The effect of intravenous infusion of antidiuretic hormone on water intake in the rat

Research output: Contribution to journalArticle

15 Citations (Scopus)

Abstract

1. In rats the continuous I.V. infusion of ADH at rates up to 6·0 mu. kg−1 min−1 decreased drinking caused by water deprivation, by a 10% increase in osmotic pressure, and by caval ligation. 2. Infusion of ADH at rates between 0·07 and 6·0 mu. kg−1 min−1 never potentiated drinking nor did it significantly affect the 24 hr water intake of rats that were in water balance at the start of the experiment. 3. Urine output was slowed by a rate of infusion (13·0 μu. kg−1 min−1) which was approximately 150 times smaller than the lowest rate which was found to decrease water intake. 4. Since the rates of infusion of ADH which directly affect water intake and urine flow are so different, it is unlikely that ADH is a general homoeostatic hormone which controls both thirst and urine output in the rat.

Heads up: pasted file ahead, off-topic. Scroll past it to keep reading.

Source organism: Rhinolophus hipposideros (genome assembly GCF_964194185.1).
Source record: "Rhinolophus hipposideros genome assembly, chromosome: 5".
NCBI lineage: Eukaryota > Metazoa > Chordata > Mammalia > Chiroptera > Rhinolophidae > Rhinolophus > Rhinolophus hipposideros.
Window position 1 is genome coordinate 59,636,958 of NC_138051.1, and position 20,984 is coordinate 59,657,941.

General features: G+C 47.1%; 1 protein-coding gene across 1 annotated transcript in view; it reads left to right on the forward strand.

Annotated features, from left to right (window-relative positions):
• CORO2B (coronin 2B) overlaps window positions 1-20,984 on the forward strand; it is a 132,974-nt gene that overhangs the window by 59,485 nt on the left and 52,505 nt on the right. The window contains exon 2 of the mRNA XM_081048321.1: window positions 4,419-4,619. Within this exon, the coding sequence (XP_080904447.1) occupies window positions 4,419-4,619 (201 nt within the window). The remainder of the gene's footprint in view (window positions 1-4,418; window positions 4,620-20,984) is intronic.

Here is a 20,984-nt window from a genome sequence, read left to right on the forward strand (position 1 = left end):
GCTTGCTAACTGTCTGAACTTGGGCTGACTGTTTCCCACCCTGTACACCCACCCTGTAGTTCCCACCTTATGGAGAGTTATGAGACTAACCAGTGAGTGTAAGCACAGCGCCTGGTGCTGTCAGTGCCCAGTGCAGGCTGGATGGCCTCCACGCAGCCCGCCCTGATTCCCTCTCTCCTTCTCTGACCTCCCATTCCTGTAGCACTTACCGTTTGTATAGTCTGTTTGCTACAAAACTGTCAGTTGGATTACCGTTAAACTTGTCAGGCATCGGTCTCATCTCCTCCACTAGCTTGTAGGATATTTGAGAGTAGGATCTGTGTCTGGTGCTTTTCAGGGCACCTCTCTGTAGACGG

Original languageEnglish (US)
Pages (from-to)331-339
Number of pages9
JournalThe Journal of Physiology
Volume219
Issue number2
DOIs
StatePublished - Dec 1 1971

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Vasopressins
Intravenous Infusions
Drinking
Urine
Water Deprivation
Thirst
Venae Cavae
Osmotic Pressure
Drinking Water
Ligation
Hormones
Water

All Science Journal Classification (ASJC) codes

  • Physiology

Cite this

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abstract = "1. In rats the continuous I.V. infusion of ADH at rates up to 6·0 mu. kg−1 min−1 decreased drinking caused by water deprivation, by a 10{\%} increase in osmotic pressure, and by caval ligation. 2. Infusion of ADH at rates between 0·07 and 6·0 mu. kg−1 min−1 never potentiated drinking nor did it significantly affect the 24 hr water intake of rats that were in water balance at the start of the experiment. 3. Urine output was slowed by a rate of infusion (13·0 μu. kg−1 min−1) which was approximately 150 times smaller than the lowest rate which was found to decrease water intake. 4. Since the rates of infusion of ADH which directly affect water intake and urine flow are so different, it is unlikely that ADH is a general homoeostatic hormone which controls both thirst and urine output in the rat.",
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The effect of intravenous infusion of antidiuretic hormone on water intake in the rat. / Rolls, Barbara Jean.

In: The Journal of Physiology, Vol. 219, No. 2, 01.12.1971, p. 331-339.

Research output: Contribution to journalArticle

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